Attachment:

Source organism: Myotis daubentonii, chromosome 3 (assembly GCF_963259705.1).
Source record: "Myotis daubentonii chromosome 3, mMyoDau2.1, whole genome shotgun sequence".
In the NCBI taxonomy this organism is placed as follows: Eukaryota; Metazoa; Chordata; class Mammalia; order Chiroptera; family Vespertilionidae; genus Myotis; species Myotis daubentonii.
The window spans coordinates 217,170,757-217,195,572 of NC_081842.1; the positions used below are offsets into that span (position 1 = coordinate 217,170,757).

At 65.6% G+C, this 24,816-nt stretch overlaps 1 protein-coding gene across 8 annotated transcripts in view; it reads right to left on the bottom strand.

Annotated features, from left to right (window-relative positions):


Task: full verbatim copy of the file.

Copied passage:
Source organism: Myotis daubentonii, chromosome 3 (assembly GCF_963259705.1).
Source record: "Myotis daubentonii chromosome 3, mMyoDau2.1, whole genome shotgun sequence".
In the NCBI taxonomy this organism is placed as follows: Eukaryota; Metazoa; Chordata; class Mammalia; order Chiroptera; family Vespertilionidae; genus Myotis; species Myotis daubentonii.
The window spans coordinates 217,170,757-217,195,572 of NC_081842.1; the positions used below are offsets into that span (position 1 = coordinate 217,170,757).

At 65.6% G+C, this 24,816-nt stretch overlaps 1 protein-coding gene across 8 annotated transcripts in view; it reads right to left on the bottom strand.

Annotated features, from left to right (window-relative positions):